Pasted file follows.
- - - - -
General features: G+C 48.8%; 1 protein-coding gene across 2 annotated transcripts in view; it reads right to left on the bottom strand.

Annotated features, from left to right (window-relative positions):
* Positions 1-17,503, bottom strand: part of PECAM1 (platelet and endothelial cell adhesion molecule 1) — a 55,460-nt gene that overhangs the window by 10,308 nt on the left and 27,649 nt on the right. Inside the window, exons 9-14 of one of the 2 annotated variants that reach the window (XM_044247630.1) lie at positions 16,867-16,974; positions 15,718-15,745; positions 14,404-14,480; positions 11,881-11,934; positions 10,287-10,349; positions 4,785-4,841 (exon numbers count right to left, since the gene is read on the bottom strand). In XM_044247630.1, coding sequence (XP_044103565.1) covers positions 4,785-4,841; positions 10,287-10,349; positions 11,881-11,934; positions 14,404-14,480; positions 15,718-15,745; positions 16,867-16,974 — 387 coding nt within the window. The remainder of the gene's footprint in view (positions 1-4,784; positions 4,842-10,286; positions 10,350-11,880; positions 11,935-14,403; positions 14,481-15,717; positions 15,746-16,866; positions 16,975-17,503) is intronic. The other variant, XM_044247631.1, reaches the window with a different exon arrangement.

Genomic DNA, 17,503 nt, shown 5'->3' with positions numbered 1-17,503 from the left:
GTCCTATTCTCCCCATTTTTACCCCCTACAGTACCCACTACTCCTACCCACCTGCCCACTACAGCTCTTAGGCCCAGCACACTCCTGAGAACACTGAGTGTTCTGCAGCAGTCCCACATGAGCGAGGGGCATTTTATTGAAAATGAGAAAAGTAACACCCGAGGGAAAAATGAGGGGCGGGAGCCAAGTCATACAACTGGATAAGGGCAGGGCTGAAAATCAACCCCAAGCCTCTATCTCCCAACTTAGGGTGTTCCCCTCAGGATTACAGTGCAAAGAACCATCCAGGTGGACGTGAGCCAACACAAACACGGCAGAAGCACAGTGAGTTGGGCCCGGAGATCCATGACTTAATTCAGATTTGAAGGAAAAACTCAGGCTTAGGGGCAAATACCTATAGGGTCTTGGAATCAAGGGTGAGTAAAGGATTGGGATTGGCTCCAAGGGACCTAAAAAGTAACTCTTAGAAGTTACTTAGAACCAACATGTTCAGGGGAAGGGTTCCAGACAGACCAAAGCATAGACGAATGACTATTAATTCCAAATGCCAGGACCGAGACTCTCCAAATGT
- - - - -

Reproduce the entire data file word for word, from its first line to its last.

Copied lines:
General features: G+C 48.8%; 1 protein-coding gene across 2 annotated transcripts in view; it reads right to left on the bottom strand.

Annotated features, from left to right (window-relative positions):
* Positions 1-17,503, bottom strand: part of PECAM1 (platelet and endothelial cell adhesion molecule 1) — a 55,460-nt gene that overhangs the window by 10,308 nt on the left and 27,649 nt on the right. Inside the window, exons 9-14 of one of the 2 annotated variants that reach the window (XM_044247630.1) lie at positions 16,867-16,974; positions 15,718-15,745; positions 14,404-14,480; positions 11,881-11,934; positions 10,287-10,349; positions 4,785-4,841 (exon numbers count right to left, since the gene is read on the bottom strand). In XM_044247630.1, coding sequence (XP_044103565.1) covers positions 4,785-4,841; positions 10,287-10,349; positions 11,881-11,934; positions 14,404-14,480; positions 15,718-15,745; positions 16,867-16,974 — 387 coding nt within the window. The remainder of the gene's footprint in view (positions 1-4,784; positions 4,842-10,286; positions 10,350-11,880; positions 11,935-14,403; positions 14,481-15,717; positions 15,746-16,866; positions 16,975-17,503) is intronic. The other variant, XM_044247631.1, reaches the window with a different exon arrangement.

Genomic DNA, 17,503 nt, shown 5'->3' with positions numbered 1-17,503 from the left:
GTCCTATTCTCCCCATTTTTACCCCCTACAGTACCCACTACTCCTACCCACCTGCCCACTACAGCTCTTAGGCCCAGCACACTCCTGAGAACACTGAGTGTTCTGCAGCAGTCCCACATGAGCGAGGGGCATTTTATTGAAAATGAGAAAAGTAACACCCGAGGGAAAAATGAGGGGCGGGAGCCAAGTCATACAACTGGATAAGGGCAGGGCTGAAAATCAACCCCAAGCCTCTATCTCCCAACTTAGGGTGTTCCCCTCAGGATTACAGTGCAAAGAACCATCCAGGTGGACGTGAGCCAACACAAACACGGCAGAAGCACAGTGAGTTGGGCCCGGAGATCCATGACTTAATTCAGATTTGAAGGAAAAACTCAGGCTTAGGGGCAAATACCTATAGGGTCTTGGAATCAAGGGTGAGTAAAGGATTGGGATTGGCTCCAAGGGACCTAAAAAGTAACTCTTAGAAGTTACTTAGAACCAACATGTTCAGGGGAAGGGTTCCAGACAGACCAAAGCATAGACGAATGACTATTAATTCCAAATGCCAGGACCGAGACTCTCCAAATGT